Push to get Caversham tunnel project momentum

The Old Caversham Rail Tunnel group wants the Dunedin City Council to commit to a thorough investigation of redeveloping the disused Dunedin tunnel for cycle and pedestrian use. Photo by Gerard O'Brien.
The Old Caversham Rail Tunnel group wants the Dunedin City Council to commit to a thorough investigation of redeveloping the disused Dunedin tunnel for cycle and pedestrian use. Photo by Gerard O'Brien.
In 1907, Mr D. Reid petitioned the local council for public access; a similar proposal by the Dunedin Cyclist Coalition in 1978 had "merit" - now a Dunedin group is concerned plans to redevelop the disused Caversham Valley Rail Tunnel for cycle and pedestrian use will be ignored by the Dunedin City Council.

Proposals for next week's infrastructure services committee meeting, released yesterday, outlining two preferred options for the tunnel - to do nothing, or to investigate funding for a survey by 2009-10 - have been described by an upgrade advocate as "frustrating" and "a missed opportunity".

The report indicates paving and lighting the tunnel and protecting electric and water utility services could cost between $ 250,000 and $750,000.

Old Caversham Rail Tunnel group spokesman Gerard Hyland, of Dunedin, said the report was "almost a repeat of the submission made at a meeting in August".

"They had the opportunity to move to the next stage and Water And Waste [Services] have just deferred any decision. And there could be a two-year wait until for further investigations.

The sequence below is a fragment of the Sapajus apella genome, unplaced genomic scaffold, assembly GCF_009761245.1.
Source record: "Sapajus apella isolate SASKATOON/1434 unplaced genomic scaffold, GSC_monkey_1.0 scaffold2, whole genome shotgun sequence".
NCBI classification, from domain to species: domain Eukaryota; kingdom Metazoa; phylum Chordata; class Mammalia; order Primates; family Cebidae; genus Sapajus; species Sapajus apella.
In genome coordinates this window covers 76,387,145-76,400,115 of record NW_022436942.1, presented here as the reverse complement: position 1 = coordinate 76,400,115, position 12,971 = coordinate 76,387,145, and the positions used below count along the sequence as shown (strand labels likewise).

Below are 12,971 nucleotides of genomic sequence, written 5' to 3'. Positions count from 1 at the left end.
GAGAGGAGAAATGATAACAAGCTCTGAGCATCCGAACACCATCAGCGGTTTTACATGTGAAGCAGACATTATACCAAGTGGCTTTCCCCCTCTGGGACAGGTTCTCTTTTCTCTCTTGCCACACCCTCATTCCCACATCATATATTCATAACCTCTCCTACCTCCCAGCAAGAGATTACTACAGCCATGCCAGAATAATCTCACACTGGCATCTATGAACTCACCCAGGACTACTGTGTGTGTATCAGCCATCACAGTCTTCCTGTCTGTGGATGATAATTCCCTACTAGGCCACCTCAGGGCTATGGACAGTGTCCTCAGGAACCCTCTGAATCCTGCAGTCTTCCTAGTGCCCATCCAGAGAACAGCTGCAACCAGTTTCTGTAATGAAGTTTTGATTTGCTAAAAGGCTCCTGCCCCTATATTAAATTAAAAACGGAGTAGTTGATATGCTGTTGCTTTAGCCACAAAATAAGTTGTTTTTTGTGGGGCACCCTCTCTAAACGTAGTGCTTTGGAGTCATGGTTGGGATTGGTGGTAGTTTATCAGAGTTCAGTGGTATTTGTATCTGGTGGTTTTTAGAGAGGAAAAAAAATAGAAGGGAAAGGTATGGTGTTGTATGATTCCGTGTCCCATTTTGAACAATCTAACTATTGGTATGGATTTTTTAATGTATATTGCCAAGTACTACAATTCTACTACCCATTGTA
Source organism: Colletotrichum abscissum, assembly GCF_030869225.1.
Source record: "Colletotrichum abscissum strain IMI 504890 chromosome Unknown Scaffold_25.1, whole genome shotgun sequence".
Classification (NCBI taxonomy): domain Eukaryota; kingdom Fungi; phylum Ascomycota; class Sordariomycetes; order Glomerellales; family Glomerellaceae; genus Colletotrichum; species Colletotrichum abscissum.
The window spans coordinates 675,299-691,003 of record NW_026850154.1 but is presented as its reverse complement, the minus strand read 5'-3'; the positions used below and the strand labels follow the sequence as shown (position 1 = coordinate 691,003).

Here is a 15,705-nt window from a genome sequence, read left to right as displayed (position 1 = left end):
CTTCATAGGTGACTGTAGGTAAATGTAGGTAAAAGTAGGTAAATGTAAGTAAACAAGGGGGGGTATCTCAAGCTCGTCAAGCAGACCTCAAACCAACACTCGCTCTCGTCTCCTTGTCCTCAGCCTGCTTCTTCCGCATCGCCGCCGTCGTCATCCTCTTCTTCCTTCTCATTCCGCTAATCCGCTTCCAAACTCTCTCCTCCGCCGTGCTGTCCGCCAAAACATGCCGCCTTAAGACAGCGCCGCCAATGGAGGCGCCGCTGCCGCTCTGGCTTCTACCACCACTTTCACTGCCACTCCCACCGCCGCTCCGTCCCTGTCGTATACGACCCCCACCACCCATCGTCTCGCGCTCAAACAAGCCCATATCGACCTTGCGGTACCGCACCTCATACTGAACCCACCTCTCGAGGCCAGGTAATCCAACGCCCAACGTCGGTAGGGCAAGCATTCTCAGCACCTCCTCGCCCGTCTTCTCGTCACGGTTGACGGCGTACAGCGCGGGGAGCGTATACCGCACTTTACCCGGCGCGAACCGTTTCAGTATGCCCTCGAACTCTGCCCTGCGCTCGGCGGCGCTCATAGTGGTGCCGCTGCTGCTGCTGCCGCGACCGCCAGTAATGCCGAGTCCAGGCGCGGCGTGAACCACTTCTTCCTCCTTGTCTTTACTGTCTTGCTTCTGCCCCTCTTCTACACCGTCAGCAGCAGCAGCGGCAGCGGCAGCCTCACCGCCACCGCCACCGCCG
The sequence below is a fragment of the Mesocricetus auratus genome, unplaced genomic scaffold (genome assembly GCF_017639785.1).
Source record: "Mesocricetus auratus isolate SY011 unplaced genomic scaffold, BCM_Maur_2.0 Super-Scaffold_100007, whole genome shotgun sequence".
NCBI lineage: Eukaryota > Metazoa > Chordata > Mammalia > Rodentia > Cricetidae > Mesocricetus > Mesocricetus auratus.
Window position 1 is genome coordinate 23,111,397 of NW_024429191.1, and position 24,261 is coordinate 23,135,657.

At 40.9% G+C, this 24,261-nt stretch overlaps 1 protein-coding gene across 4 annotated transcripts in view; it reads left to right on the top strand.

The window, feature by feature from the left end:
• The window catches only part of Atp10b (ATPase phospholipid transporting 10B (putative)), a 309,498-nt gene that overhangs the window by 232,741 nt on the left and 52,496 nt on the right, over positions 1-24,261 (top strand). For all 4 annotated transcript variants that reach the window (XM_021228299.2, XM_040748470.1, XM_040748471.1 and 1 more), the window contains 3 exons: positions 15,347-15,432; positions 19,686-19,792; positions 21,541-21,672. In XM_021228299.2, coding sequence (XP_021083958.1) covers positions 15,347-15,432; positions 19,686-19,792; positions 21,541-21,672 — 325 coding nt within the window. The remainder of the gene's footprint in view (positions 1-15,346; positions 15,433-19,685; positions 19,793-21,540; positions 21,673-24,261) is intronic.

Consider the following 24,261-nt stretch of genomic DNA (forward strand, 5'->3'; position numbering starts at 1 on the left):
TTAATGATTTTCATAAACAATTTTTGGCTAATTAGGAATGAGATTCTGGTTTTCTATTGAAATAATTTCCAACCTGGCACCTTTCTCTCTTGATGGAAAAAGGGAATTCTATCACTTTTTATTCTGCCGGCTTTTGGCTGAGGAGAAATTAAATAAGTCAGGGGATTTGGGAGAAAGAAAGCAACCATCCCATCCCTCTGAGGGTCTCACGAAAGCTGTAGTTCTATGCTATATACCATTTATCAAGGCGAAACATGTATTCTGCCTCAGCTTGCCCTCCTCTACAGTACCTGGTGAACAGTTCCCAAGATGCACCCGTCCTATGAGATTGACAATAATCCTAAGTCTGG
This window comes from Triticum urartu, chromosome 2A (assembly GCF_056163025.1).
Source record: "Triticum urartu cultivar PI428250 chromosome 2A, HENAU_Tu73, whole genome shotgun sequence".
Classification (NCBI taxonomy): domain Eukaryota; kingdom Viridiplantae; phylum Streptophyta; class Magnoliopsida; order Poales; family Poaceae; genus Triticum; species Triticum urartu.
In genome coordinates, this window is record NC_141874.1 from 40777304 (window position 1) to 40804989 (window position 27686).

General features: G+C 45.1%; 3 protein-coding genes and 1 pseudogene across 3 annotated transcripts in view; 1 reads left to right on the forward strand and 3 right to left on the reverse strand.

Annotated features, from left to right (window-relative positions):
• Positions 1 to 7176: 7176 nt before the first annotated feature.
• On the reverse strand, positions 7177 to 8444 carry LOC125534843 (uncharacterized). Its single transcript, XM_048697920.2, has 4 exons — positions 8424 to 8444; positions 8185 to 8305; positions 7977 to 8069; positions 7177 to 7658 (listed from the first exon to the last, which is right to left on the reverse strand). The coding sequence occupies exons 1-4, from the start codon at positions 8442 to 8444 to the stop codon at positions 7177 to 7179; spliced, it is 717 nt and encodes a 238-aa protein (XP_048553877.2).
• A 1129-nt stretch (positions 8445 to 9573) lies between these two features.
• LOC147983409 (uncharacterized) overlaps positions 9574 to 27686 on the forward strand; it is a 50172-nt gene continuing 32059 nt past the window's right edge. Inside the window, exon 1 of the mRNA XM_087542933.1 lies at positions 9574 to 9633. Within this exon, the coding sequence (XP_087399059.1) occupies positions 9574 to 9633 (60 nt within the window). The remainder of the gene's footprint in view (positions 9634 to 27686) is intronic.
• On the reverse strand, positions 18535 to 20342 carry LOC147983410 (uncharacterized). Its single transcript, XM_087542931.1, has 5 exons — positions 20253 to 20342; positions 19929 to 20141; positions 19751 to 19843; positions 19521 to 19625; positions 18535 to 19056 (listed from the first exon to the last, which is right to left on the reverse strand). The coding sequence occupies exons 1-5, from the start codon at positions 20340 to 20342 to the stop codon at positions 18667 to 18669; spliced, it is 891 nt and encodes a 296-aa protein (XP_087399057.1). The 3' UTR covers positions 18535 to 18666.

We have a Victorian era structure in good nick, apart from drainage, and we should be highlighting it. Instead, an asset of the city is being under utilised.

"It shouldn't just be a services conduit simply for private use by water and waste."

He first inquired about use of the tunnel in 2005 and called for a survey on costs of upgrading the 865m, 135-year-old structure in the 2006 annual plan submissions.

In 2006, Water and Waste Services put up a gate at the Kaikorai Valley entrance after identifying wet clay as a potential source of noxious gas.

The tunnel was opened to the public in 1910 and "since the 1960s its been a conduit for utilities with the public going through with no problems", Mr Hyland said.

A charitable trust could be formed to investigate options for the tunnel and a shorter structure at Chain Hill, which could provide links with the Otago Central Rail trail and access to the Taieri area for cyclists, pedestrians and horse riders.

Mr Hyland questioned the estimated costs.

"There is no explanation of figures, which is one of the main things we wanted. We would estimate about $200,000; there's no way it's half-a-million, but I'm not an engineer."

City councillor and Central Otago Rail Trail trustee Kate Wilson said forming a charitable trust may give the project direction.

"Often these things can't happen as quickly as common-sense, staff, or the public would like. I will be suggesting an addition or alteration to recommendations so a charitable trust can come on board.

"Tunnel projects are not core, essential business [for council] but could be beneficial. Work done in partnership with a community group might speed up any process. The [Otago Central] rail trail is a good model for that. . . . there might be land ownership issues with development at Burnside and these need to be discussed now.

"I understand their frustrations but processes are there for good reason."